The Watershed Planning Act

The 1998 legislature passed ESHB 2514, codified into Chapter 90.82 RCW, to set a framework for developing local solutions to watershed issues on a watershed basis.  Chapter 90.82 RCW states: The legislature finds that the local development of watershed plans for managing water resources and for protecting existing water rights is vital to both state and local interests. The local development of these plans serves vital local interests by placing it in the hands of people: Who have the greatest knowledge of both the resources and the aspirations of those who live and work in the watershed; and who have the greatest stake in the proper, long-term management resources. The development of such plans serves the state’s vital interests by ensuring that the state’s water resources are used wisely, by protecting existing water rights, by protecting instream flows for fish and by providing for the economic well-being of the state’s citizenry and communities. Therefore the legislature believes it necessary for units of local government throughout the state to engage in orderly development of these watershed plans.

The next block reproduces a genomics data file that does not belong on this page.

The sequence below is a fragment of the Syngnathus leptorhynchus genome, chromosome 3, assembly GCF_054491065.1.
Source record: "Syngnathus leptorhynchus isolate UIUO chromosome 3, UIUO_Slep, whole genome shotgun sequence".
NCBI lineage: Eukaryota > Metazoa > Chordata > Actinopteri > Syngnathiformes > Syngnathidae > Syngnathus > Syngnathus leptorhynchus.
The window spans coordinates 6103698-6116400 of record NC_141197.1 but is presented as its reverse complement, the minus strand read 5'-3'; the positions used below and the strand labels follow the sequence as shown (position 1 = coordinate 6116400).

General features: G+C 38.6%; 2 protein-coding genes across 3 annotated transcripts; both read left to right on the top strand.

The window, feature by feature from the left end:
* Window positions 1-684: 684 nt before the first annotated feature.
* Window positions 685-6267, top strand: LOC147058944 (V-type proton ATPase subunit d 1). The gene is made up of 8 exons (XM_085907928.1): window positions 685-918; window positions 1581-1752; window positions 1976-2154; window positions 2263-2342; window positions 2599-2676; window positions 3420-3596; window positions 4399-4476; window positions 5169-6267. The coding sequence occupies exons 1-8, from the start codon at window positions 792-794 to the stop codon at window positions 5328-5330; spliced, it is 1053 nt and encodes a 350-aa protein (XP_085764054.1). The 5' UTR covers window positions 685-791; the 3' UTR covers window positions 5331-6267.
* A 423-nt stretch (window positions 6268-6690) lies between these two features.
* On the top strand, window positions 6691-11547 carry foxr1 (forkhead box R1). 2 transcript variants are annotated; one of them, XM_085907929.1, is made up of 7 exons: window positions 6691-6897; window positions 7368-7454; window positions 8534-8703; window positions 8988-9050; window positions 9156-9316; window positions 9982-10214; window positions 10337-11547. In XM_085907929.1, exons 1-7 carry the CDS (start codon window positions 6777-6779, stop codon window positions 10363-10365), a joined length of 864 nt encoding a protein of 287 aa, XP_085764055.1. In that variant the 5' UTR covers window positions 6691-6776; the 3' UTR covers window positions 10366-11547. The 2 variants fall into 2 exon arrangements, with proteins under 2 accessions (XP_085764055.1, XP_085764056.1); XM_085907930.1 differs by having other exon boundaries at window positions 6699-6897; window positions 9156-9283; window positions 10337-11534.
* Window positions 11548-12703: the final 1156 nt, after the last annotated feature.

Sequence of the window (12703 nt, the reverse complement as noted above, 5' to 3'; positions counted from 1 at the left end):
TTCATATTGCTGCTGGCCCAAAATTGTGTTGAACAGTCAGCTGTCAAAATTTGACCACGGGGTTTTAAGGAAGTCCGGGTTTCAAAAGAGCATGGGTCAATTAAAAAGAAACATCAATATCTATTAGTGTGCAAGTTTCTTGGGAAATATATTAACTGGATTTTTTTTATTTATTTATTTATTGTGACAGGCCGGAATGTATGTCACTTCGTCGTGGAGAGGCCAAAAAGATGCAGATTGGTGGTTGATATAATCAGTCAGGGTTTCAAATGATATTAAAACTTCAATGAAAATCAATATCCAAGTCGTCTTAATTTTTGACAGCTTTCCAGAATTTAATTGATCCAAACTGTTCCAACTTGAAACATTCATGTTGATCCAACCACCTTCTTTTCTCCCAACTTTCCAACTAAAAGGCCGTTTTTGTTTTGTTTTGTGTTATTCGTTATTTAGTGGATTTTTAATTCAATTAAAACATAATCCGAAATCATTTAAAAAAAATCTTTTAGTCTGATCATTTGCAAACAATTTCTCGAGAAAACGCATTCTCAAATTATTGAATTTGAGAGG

The law provides a process to allow citizens in a watershed to join together to assess the status of the water resources in their watershed and determine how best to manage them.  The plans must balance competing resource demands.  They are required to address water quantity by undertaking an assessment of water supply and use within the watershed.  This includes recommending long term strategies to provide water in sufficient quantities to satisfy minimum instream flows and to provide water for future out-of-stream needs.  Optional elements that may be addressed in the plan include instream flow, water quality, and habitat.

Watershed planning and associated state funding is conducted in 4 phases:

Supplemental funding is also available for up to $100,000 for each of three optional assessment elements: instream flow, water quality, and multipurpose water storage.  Watershed plans are due 4 years from when a planning unit draws upon Phase 2 funding.

Twelve State agencies signed a Memorandum of Understanding identifying roles and responsibilities for coordination under the Watershed Planning Act.  This memorandum commits these agencies to work through issues in order to speak with one governmental voice when sitting at local planning unit tables.  The following agencies signed this document:

View the Watershed Planning Assistance Sheet which explains how to contact the Governor's Office to get state agency representation on your planning unit.  This sheet also explains how state agencies will coordinate as required by the MOU to "speak with one voice".